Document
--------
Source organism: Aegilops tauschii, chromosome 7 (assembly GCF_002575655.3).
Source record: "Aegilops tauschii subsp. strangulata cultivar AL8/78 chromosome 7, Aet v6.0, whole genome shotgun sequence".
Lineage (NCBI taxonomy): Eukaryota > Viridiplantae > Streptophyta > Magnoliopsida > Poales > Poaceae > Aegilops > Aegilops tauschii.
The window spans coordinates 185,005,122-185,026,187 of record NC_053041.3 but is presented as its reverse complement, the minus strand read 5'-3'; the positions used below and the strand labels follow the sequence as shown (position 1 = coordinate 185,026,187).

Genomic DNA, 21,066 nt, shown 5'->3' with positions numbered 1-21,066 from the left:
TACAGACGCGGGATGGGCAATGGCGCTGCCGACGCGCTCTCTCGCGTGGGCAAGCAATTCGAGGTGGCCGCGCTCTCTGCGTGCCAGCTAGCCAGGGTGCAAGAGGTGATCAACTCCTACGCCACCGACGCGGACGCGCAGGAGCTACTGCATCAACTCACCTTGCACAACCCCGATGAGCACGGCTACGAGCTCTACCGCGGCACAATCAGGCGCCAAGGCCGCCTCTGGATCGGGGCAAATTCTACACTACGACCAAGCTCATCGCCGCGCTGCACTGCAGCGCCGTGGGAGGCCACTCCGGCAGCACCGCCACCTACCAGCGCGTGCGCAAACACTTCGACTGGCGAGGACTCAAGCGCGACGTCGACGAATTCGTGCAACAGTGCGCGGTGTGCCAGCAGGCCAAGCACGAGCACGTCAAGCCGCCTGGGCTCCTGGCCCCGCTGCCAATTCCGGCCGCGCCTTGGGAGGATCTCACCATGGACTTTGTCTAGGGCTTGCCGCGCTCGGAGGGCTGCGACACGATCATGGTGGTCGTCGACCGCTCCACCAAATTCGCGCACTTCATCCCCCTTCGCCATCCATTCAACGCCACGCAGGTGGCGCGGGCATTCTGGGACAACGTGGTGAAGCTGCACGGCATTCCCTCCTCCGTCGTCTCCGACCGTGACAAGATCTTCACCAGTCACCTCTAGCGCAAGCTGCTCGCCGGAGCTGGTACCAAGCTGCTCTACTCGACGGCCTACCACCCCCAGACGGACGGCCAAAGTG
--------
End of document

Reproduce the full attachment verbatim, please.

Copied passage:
Source organism: Aegilops tauschii, chromosome 7 (assembly GCF_002575655.3).
Source record: "Aegilops tauschii subsp. strangulata cultivar AL8/78 chromosome 7, Aet v6.0, whole genome shotgun sequence".
Lineage (NCBI taxonomy): Eukaryota > Viridiplantae > Streptophyta > Magnoliopsida > Poales > Poaceae > Aegilops > Aegilops tauschii.
The window spans coordinates 185,005,122-185,026,187 of record NC_053041.3 but is presented as its reverse complement, the minus strand read 5'-3'; the positions used below and the strand labels follow the sequence as shown (position 1 = coordinate 185,026,187).

Genomic DNA, 21,066 nt, shown 5'->3' with positions numbered 1-21,066 from the left:
TACAGACGCGGGATGGGCAATGGCGCTGCCGACGCGCTCTCTCGCGTGGGCAAGCAATTCGAGGTGGCCGCGCTCTCTGCGTGCCAGCTAGCCAGGGTGCAAGAGGTGATCAACTCCTACGCCACCGACGCGGACGCGCAGGAGCTACTGCATCAACTCACCTTGCACAACCCCGATGAGCACGGCTACGAGCTCTACCGCGGCACAATCAGGCGCCAAGGCCGCCTCTGGATCGGGGCAAATTCTACACTACGACCAAGCTCATCGCCGCGCTGCACTGCAGCGCCGTGGGAGGCCACTCCGGCAGCACCGCCACCTACCAGCGCGTGCGCAAACACTTCGACTGGCGAGGACTCAAGCGCGACGTCGACGAATTCGTGCAACAGTGCGCGGTGTGCCAGCAGGCCAAGCACGAGCACGTCAAGCCGCCTGGGCTCCTGGCCCCGCTGCCAATTCCGGCCGCGCCTTGGGAGGATCTCACCATGGACTTTGTCTAGGGCTTGCCGCGCTCGGAGGGCTGCGACACGATCATGGTGGTCGTCGACCGCTCCACCAAATTCGCGCACTTCATCCCCCTTCGCCATCCATTCAACGCCACGCAGGTGGCGCGGGCATTCTGGGACAACGTGGTGAAGCTGCACGGCATTCCCTCCTCCGTCGTCTCCGACCGTGACAAGATCTTCACCAGTCACCTCTAGCGCAAGCTGCTCGCCGGAGCTGGTACCAAGCTGCTCTACTCGACGGCCTACCACCCCCAGACGGACGGCCAAAGTG